A mate helming a towboat in the Intracoastal Waterway misjudged his tow’s approach speed before colliding with a swing bridge near Chesapeake, Va., according to federal investigators.
The 1,350-hp Island Lookout was eastbound in the Albemarle and Chesapeake Canal when its single barge BH 2903 hit the Centerville Turnpike Bridge as it swung open.
The incident caused nearly $2.8 million in damage and closed the bridge to vehicle traffic for six months, according to the National Transportation Safety Board (NTSB).
Investigators determined “the tow’s speed of approach relative to the status of the swing bridge opening” was a leading factor in the collision. Its speed resulted in “insufficient time to slow the tow and avoid striking the bridge before it was fully open and safe to navigate.”
The 65-foot Island Lookout is operated by Stevens Towing of Yonges Island, S.C. The company disputed the NTSB findings.
Island Lookout left Baltimore with BH 2903 in tow on Nov. 12. It carried scrap steel bound for a plant in Hertford County, N.C. The initial voyage through the Chesapeake Bay into the Elizabeth River near Norfolk was uneventful.
The mate helming Island Lookout came on watch at 2300 on Nov. 13. He was familiar with the waterway and the route and had made similar voyages many times, the NTSB report said. The mate maneuvered the tow into the 10-mile-long Albemarle and Chesapeake Canal at about 0400. The waterway has a depth of 12 feet.
The Centerville Turnpike Bridge was the second bridge the eastbound tow encountered in the waterway. The bridge has a moveable span that opens counterclockwise. The width of the navigation channel when crossing through the open bridge was 80 feet.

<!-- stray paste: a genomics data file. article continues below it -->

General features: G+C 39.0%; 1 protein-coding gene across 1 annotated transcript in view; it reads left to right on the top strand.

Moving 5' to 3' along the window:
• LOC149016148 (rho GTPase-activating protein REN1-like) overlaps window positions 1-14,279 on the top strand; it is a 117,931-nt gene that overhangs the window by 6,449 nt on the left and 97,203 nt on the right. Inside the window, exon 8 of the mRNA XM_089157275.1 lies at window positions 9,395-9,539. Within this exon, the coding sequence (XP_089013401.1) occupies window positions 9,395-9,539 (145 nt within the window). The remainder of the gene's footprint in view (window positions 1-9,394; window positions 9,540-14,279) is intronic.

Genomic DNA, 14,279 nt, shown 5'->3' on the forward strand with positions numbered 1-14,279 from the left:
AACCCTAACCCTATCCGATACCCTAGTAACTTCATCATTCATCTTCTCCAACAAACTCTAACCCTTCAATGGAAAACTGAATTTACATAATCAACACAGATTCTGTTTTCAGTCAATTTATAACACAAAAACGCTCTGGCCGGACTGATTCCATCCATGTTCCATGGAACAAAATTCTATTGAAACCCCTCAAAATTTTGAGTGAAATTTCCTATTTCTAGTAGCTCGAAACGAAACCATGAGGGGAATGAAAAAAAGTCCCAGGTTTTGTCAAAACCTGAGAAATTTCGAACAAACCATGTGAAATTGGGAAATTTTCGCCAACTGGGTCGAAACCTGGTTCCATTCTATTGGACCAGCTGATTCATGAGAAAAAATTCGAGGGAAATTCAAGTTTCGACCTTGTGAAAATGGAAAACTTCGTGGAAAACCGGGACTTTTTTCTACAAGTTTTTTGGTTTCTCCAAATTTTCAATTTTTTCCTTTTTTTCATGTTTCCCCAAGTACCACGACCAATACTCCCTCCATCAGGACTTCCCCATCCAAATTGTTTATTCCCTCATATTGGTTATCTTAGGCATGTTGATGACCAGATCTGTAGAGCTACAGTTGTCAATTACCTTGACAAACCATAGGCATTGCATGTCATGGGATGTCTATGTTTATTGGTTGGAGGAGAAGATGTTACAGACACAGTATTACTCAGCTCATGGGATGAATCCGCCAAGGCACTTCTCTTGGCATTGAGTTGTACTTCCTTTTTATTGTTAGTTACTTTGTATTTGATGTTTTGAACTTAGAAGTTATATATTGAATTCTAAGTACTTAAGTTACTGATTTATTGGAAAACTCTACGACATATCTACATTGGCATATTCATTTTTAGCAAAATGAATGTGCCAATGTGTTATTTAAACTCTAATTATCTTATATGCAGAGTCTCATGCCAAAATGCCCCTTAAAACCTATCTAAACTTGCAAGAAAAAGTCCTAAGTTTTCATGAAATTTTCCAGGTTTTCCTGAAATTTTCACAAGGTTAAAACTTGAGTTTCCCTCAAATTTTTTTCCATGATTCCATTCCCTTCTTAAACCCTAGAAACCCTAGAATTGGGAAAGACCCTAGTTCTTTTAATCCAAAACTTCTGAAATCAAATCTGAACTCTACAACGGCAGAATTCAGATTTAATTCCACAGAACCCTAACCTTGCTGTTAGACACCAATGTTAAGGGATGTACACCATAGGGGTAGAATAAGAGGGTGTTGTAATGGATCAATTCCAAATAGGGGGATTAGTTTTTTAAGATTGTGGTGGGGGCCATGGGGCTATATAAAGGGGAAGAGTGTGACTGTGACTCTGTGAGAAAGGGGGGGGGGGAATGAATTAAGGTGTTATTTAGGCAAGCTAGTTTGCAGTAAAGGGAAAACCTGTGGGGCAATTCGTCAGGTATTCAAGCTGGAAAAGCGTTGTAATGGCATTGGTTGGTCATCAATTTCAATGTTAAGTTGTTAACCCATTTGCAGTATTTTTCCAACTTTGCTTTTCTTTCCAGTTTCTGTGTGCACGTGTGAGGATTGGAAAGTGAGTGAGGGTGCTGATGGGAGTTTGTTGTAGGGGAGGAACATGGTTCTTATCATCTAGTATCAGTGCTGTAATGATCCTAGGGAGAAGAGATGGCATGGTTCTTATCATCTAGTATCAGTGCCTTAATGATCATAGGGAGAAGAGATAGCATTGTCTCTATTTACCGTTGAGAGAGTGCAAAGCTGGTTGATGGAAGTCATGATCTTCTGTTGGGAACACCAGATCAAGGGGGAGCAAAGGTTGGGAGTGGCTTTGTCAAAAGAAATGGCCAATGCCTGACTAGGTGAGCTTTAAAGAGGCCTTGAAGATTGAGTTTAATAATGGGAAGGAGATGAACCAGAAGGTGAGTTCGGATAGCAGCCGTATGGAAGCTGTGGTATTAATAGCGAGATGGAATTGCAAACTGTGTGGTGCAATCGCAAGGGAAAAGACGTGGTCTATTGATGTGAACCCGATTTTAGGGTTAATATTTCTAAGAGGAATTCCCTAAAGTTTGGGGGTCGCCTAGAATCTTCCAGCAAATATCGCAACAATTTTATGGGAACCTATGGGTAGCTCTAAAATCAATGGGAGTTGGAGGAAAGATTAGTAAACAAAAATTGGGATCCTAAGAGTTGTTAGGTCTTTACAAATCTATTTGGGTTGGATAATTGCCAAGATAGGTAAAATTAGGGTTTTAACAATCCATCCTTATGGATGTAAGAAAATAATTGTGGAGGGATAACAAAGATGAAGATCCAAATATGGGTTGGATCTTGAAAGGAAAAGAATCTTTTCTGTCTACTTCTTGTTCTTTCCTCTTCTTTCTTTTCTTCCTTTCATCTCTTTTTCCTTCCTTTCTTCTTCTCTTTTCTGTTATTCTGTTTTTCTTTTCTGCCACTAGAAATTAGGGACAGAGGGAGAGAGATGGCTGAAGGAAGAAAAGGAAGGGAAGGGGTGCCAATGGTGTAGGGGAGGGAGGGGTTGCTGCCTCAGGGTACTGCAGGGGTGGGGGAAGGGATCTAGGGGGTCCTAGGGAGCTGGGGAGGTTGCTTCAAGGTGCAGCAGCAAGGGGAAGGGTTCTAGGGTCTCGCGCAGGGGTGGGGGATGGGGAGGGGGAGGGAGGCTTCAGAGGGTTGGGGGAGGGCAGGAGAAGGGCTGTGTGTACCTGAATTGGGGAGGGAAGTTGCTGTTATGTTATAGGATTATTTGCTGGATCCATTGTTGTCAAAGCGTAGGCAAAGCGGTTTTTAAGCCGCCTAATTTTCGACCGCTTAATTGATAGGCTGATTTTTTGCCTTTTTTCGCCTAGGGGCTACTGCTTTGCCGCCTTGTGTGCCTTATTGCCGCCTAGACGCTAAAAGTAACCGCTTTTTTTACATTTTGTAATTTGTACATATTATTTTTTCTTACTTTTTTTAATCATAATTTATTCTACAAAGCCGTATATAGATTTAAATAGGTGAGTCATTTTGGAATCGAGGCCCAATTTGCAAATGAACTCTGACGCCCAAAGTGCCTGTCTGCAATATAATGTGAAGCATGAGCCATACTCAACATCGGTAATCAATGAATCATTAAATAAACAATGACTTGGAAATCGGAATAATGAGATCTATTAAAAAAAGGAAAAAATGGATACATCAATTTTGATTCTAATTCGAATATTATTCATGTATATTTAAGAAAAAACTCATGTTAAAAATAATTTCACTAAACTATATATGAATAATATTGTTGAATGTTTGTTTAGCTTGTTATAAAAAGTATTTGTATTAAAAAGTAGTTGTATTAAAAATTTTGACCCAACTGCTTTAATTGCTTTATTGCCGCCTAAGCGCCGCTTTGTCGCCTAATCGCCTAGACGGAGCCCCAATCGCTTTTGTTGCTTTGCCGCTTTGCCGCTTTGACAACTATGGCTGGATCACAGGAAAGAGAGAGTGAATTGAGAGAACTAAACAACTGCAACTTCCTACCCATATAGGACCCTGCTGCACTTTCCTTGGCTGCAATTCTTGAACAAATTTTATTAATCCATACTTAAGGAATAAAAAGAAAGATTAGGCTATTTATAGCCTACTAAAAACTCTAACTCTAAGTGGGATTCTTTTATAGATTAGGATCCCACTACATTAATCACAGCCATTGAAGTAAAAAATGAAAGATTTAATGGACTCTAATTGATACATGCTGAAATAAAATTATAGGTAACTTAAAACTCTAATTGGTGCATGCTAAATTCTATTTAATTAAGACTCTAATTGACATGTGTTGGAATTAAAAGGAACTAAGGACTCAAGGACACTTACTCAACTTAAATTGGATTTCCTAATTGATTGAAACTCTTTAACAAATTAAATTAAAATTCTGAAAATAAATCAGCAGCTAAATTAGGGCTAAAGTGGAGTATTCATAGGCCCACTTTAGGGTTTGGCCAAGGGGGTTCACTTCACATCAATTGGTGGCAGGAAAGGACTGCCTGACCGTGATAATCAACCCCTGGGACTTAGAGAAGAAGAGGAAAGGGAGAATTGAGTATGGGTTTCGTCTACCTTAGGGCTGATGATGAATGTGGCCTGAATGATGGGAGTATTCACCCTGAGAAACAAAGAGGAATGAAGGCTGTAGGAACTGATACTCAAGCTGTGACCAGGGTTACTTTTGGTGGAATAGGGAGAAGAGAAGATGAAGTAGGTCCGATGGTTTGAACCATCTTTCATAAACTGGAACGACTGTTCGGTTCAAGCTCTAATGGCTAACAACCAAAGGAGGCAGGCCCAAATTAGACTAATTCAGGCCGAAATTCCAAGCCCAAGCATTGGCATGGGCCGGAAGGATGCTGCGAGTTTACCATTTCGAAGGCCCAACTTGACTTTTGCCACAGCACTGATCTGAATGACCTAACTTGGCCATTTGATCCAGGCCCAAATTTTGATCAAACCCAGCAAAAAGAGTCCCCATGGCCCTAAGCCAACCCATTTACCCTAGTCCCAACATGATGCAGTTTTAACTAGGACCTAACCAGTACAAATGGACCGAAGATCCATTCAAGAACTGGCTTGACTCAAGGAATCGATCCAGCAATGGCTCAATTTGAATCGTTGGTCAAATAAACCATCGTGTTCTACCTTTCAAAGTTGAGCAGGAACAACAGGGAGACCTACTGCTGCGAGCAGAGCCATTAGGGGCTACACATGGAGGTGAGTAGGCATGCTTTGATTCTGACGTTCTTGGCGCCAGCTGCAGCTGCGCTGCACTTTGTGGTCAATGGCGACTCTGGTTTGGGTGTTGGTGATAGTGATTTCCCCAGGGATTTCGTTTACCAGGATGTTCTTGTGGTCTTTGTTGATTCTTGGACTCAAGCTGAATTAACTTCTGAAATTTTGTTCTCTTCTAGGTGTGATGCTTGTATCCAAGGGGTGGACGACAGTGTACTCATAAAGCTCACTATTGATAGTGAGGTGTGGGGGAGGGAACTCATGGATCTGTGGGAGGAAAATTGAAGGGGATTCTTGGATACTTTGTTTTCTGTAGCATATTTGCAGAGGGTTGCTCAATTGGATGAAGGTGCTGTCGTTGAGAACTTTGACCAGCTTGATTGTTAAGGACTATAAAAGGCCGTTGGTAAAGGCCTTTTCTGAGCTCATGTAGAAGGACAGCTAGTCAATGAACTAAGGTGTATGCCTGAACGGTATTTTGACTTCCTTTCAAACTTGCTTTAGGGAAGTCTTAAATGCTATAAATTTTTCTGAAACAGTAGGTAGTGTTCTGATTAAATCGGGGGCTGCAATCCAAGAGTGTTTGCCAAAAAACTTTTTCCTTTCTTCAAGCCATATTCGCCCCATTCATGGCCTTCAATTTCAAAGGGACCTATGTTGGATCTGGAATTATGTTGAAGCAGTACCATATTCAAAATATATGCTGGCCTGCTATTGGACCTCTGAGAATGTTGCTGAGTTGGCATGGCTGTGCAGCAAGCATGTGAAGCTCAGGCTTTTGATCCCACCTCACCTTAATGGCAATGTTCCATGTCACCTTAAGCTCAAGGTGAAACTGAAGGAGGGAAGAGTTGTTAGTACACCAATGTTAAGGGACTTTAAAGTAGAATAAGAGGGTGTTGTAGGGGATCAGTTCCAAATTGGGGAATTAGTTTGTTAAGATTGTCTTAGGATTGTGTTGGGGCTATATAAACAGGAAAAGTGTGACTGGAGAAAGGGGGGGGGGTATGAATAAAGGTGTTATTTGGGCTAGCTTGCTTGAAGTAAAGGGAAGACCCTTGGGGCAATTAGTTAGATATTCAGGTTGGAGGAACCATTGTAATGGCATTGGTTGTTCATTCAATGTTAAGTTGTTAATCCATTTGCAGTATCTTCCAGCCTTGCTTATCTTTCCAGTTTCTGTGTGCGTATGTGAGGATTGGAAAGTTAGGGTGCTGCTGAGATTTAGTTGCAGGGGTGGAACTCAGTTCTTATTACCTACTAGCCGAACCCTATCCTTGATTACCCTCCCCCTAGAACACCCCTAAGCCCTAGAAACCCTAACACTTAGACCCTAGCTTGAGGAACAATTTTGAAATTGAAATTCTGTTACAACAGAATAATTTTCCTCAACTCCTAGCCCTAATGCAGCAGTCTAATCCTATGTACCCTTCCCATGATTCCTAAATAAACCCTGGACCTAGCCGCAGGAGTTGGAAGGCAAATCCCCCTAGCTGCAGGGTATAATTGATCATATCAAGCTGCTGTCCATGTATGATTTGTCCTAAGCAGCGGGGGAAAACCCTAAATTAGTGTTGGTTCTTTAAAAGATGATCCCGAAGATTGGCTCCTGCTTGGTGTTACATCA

The mate helming Island Lookout told investigators he called the bridge operator four times before receiving a response. He eased back on the throttles until he got through to the operator at about 0429. When he did, the bridge operator told him to “bring it on through,” and the tow proceeded at 3.9 knots for the next two minutes.
Warning gates began to close at 0431 and the bridge span began to open at 0432. The bridge was about halfway open when the unidentified mate on Island Lookout realized the span wouldn’t be fully open in time.
He backed the engines to slow the vessel down, which caused the barge to swing to port toward a marina near the bridge. He then put the port engine ahead and moved rudders to starboard to counter the barge’s motion to port.
“These actions turned the tow to starboard, and the mate said that he moved the throttle for the port engine back to 1,800 rpm astern,” the report said.
The tow slowed to about 2.8 knots by the time the barge’s bow was about 175 feet from the bridge. Its momentum carried it toward the structure. The forward starboard corner of the barge struck the end of the swing span at 0434.
No injuries or pollution were reported, but the barge sustained $34,000 in damage. The bridge’s steel beams, swing machinery and other equipment cost about $2.86 million to repair.
The approach to the Centerville Turnpike Bridge is narrow, and crewmembers knew BH 2903 tended to sheer to port or starboard in shallow water. As such, the NTSB determined, the mate should have exercised caution when approaching the span.
Once it became clear the bridge would not open in time, investigators acknowledged the mate had few options. Putting the engines hard astern pushed the barge toward the marina, where boats might have been occupied. The only alternative at that point was running into the bridge.
“Earlier action was required to avoid the accident,” the NTSB found.
Stevens Towing President Johnson Stevens suggested inaction by the bridge tender in the minutes leading up to the collision contributed to the incident.
“We agree with the NTSB finding that Island Lookout contacted the bridge operator half a mile, and six minutes, before reaching the bridge,” Stevens said.
“The swing bridge takes less than three minutes to open,” he continued. “At 0430 in the morning, there was no road traffic to delay the bridge opening. Had the bridge operator promptly initiated the bridge opening when he radioed to ‘bring it on through,’ the bridge would have long been fully opened for the laden tug and tow’s arrival, and this incident would not have occurred.”
The city of Chesapeake has completed a feasibility study to evaluate alternatives to the existing span, which dates to 1955 and is crossed by about 16,000 vehicles per day.
City officials could not be reached for comment on the NTSB findings.